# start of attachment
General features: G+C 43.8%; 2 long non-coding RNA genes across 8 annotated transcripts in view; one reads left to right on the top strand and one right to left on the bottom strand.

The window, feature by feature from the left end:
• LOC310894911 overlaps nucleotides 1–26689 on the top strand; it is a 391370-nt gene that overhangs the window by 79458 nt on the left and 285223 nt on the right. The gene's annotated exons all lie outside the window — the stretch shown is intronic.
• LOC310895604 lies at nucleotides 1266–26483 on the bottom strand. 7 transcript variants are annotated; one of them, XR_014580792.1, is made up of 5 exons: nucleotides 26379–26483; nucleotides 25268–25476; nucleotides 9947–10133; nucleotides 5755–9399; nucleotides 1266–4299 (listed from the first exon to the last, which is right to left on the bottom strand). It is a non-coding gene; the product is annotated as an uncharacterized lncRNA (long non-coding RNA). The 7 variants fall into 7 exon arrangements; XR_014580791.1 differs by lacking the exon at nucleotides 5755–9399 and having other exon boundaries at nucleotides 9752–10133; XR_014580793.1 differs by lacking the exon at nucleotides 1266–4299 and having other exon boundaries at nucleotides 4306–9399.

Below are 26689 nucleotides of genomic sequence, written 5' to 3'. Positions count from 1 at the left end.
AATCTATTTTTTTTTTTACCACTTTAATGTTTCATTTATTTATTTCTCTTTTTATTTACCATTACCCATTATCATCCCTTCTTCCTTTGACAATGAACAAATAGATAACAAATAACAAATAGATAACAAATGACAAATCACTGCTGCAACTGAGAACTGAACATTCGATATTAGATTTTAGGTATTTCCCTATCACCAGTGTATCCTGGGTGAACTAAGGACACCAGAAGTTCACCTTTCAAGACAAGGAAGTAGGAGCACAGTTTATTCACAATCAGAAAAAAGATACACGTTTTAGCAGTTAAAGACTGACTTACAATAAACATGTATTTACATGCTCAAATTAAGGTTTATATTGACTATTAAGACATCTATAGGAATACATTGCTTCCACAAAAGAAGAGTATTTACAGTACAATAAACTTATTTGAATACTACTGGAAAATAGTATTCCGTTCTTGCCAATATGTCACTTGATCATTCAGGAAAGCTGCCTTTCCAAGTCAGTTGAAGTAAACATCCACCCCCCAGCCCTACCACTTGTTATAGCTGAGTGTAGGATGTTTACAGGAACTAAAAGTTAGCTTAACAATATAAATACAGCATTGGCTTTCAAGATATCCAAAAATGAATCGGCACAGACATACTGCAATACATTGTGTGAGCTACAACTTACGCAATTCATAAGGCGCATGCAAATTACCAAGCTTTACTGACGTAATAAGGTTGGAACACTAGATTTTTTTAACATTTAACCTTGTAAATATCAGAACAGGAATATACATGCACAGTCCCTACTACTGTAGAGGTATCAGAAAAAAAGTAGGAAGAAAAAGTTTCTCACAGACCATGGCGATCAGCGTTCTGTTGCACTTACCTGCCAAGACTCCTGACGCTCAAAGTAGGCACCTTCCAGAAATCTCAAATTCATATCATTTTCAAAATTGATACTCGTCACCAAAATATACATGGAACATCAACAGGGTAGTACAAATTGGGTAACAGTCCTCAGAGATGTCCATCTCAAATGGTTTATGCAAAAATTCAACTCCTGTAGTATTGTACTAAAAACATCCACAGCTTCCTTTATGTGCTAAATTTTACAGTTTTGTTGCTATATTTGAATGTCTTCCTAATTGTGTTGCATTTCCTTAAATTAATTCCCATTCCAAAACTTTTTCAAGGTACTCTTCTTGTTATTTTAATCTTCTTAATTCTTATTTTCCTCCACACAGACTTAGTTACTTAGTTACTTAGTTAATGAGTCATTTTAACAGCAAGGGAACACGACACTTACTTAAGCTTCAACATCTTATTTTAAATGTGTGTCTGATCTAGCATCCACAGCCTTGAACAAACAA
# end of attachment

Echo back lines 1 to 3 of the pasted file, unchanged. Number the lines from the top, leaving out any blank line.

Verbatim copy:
General features: G+C 43.8%; 2 long non-coding RNA genes across 8 annotated transcripts in view; one reads left to right on the top strand and one right to left on the bottom strand.

The window, feature by feature from the left end:
• LOC310894911 overlaps nucleotides 1–26689 on the top strand; it is a 391370-nt gene that overhangs the window by 79458 nt on the left and 285223 nt on the right. The gene's annotated exons all lie outside the window — the stretch shown is intronic.